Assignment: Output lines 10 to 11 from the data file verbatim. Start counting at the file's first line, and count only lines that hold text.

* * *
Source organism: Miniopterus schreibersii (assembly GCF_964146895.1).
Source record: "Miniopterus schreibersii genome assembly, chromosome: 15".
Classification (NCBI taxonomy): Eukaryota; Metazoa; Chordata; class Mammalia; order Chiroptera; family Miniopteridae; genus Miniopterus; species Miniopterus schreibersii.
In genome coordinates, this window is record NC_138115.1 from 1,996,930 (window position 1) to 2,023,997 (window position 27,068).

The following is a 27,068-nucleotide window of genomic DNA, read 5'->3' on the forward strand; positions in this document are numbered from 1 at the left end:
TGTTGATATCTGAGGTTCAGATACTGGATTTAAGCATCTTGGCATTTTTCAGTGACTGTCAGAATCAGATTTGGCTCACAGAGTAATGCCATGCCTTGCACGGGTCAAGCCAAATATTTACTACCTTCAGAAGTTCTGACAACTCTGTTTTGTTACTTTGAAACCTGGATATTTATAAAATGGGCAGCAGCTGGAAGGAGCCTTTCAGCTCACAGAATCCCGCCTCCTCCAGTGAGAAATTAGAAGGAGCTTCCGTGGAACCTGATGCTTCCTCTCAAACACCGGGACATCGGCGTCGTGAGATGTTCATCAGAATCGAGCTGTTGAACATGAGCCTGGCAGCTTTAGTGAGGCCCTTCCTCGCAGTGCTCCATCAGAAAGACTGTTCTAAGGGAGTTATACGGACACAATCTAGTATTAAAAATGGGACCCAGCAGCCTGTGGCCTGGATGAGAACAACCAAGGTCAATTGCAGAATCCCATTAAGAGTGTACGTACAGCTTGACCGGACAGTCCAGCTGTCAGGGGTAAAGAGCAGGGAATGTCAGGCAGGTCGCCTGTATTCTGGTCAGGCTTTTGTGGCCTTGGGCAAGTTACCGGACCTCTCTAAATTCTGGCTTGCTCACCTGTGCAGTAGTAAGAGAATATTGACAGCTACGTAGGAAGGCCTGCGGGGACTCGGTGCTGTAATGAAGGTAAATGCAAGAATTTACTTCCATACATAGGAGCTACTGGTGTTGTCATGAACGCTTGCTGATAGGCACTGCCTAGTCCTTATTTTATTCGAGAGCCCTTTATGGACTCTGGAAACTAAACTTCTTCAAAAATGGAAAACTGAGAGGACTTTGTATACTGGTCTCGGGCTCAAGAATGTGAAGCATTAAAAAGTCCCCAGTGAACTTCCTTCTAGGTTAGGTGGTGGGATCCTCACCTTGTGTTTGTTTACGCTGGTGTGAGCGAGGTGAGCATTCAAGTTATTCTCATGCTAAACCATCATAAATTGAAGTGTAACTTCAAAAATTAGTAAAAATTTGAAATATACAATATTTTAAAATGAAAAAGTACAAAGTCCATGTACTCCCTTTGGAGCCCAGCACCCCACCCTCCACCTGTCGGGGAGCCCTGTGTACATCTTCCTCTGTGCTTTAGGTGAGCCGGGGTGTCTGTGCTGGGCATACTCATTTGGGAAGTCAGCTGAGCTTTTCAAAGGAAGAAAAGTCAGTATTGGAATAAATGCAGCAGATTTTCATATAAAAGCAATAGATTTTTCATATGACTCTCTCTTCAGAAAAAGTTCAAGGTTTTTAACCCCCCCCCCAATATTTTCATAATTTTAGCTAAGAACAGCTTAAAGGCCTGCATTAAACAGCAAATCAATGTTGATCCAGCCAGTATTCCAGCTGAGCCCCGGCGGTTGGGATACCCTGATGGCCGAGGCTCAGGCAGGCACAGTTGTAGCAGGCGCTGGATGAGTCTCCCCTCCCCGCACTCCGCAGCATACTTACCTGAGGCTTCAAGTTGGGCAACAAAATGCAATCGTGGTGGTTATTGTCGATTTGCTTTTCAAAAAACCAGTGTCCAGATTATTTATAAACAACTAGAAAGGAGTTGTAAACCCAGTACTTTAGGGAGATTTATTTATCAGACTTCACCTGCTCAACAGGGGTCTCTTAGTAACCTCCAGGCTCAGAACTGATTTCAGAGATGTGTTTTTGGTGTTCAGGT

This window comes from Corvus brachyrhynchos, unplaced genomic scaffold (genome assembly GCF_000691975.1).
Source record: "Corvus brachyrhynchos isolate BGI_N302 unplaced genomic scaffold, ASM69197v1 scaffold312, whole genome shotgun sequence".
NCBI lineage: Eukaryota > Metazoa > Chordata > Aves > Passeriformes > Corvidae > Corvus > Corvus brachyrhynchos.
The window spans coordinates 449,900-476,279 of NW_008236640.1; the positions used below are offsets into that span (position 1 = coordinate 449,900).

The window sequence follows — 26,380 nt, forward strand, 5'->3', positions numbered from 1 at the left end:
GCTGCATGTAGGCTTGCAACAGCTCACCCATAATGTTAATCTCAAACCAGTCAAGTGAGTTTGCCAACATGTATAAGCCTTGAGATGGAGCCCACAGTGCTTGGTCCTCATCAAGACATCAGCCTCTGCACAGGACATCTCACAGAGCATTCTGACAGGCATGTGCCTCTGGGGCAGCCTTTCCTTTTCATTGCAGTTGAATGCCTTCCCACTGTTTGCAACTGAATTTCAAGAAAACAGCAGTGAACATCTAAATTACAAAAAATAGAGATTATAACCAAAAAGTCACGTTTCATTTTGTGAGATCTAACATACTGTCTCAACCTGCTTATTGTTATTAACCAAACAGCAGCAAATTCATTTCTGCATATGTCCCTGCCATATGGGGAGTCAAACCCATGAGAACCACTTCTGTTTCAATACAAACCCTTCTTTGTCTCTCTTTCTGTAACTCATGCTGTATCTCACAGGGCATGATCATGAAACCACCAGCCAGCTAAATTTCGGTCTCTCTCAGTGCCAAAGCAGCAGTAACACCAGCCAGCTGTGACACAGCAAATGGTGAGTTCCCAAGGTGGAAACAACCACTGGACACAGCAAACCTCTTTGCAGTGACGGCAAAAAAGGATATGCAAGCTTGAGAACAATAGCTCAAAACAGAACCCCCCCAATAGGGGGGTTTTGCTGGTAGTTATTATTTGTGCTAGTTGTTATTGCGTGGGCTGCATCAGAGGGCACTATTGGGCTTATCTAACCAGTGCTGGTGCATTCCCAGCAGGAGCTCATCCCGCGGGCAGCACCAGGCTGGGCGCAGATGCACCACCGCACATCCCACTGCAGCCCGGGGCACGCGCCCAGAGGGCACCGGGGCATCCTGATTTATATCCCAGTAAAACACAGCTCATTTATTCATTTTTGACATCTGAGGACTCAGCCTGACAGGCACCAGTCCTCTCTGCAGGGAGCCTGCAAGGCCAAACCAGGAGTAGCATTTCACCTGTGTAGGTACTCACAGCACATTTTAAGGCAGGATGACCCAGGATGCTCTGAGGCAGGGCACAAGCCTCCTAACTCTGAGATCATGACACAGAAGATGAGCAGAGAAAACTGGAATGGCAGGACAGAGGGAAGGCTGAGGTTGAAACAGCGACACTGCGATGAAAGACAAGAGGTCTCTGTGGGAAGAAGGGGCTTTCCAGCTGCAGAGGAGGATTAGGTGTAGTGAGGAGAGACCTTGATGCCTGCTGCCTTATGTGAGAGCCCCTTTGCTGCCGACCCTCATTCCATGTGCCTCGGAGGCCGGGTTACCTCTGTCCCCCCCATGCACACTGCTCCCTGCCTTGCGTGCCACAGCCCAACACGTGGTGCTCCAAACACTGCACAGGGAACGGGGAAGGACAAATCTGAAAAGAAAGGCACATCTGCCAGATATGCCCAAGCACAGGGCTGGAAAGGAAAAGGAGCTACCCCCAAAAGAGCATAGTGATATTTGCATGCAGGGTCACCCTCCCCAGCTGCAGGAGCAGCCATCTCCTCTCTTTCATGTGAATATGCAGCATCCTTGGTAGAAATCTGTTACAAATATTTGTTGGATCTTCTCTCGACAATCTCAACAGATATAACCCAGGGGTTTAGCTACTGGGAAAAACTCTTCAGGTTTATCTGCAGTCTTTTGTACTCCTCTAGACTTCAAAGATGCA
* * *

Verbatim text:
The window spans coordinates 449,900-476,279 of NW_008236640.1; the positions used below are offsets into that span (position 1 = coordinate 449,900).

The window sequence follows — 26,380 nt, forward strand, 5'->3', positions numbered from 1 at the left end: